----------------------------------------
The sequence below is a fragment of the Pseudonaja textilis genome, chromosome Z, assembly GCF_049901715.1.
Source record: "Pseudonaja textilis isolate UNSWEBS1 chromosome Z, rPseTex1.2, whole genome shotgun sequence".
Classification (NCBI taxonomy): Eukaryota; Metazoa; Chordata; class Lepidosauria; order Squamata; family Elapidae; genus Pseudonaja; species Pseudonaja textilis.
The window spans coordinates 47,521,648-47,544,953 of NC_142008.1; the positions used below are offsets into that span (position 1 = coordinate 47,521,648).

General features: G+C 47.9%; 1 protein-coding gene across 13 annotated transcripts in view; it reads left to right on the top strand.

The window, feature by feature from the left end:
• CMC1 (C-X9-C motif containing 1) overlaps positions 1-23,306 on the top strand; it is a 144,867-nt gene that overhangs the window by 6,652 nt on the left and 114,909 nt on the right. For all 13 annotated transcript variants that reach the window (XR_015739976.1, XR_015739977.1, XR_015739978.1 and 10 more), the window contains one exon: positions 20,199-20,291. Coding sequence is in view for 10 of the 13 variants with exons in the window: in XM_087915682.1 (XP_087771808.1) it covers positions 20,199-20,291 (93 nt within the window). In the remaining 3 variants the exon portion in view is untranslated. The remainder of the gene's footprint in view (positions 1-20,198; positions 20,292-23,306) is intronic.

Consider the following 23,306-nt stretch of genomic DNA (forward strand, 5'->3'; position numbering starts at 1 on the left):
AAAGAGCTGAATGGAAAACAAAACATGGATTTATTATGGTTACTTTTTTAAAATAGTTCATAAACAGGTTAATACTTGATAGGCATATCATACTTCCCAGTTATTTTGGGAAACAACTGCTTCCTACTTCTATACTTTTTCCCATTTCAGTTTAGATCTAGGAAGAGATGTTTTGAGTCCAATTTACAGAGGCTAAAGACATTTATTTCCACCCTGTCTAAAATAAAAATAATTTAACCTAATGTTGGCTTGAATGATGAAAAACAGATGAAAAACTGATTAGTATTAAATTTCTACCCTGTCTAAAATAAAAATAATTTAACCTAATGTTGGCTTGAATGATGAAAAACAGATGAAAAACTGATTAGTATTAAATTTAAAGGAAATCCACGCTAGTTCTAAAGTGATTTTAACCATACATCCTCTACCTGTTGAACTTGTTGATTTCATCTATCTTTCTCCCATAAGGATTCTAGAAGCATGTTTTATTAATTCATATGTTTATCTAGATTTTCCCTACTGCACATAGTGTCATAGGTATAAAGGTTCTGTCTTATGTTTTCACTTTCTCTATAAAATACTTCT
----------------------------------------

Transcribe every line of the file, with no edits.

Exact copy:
The sequence below is a fragment of the Pseudonaja textilis genome, chromosome Z, assembly GCF_049901715.1.
Source record: "Pseudonaja textilis isolate UNSWEBS1 chromosome Z, rPseTex1.2, whole genome shotgun sequence".
Classification (NCBI taxonomy): Eukaryota; Metazoa; Chordata; class Lepidosauria; order Squamata; family Elapidae; genus Pseudonaja; species Pseudonaja textilis.
The window spans coordinates 47,521,648-47,544,953 of NC_142008.1; the positions used below are offsets into that span (position 1 = coordinate 47,521,648).

General features: G+C 47.9%; 1 protein-coding gene across 13 annotated transcripts in view; it reads left to right on the top strand.

The window, feature by feature from the left end:
• CMC1 (C-X9-C motif containing 1) overlaps positions 1-23,306 on the top strand; it is a 144,867-nt gene that overhangs the window by 6,652 nt on the left and 114,909 nt on the right. For all 13 annotated transcript variants that reach the window (XR_015739976.1, XR_015739977.1, XR_015739978.1 and 10 more), the window contains one exon: positions 20,199-20,291. Coding sequence is in view for 10 of the 13 variants with exons in the window: in XM_087915682.1 (XP_087771808.1) it covers positions 20,199-20,291 (93 nt within the window). In the remaining 3 variants the exon portion in view is untranslated. The remainder of the gene's footprint in view (positions 1-20,198; positions 20,292-23,306) is intronic.

Consider the following 23,306-nt stretch of genomic DNA (forward strand, 5'->3'; position numbering starts at 1 on the left):
AAAGAGCTGAATGGAAAACAAAACATGGATTTATTATGGTTACTTTTTTAAAATAGTTCATAAACAGGTTAATACTTGATAGGCATATCATACTTCCCAGTTATTTTGGGAAACAACTGCTTCCTACTTCTATACTTTTTCCCATTTCAGTTTAGATCTAGGAAGAGATGTTTTGAGTCCAATTTACAGAGGCTAAAGACATTTATTTCCACCCTGTCTAAAATAAAAATAATTTAACCTAATGTTGGCTTGAATGATGAAAAACAGATGAAAAACTGATTAGTATTAAATTTCTACCCTGTCTAAAATAAAAATAATTTAACCTAATGTTGGCTTGAATGATGAAAAACAGATGAAAAACTGATTAGTATTAAATTTAAAGGAAATCCACGCTAGTTCTAAAGTGATTTTAACCATACATCCTCTACCTGTTGAACTTGTTGATTTCATCTATCTTTCTCCCATAAGGATTCTAGAAGCATGTTTTATTAATTCATATGTTTATCTAGATTTTCCCTACTGCACATAGTGTCATAGGTATAAAGGTTCTGTCTTATGTTTTCACTTTCTCTATAAAATACTTCT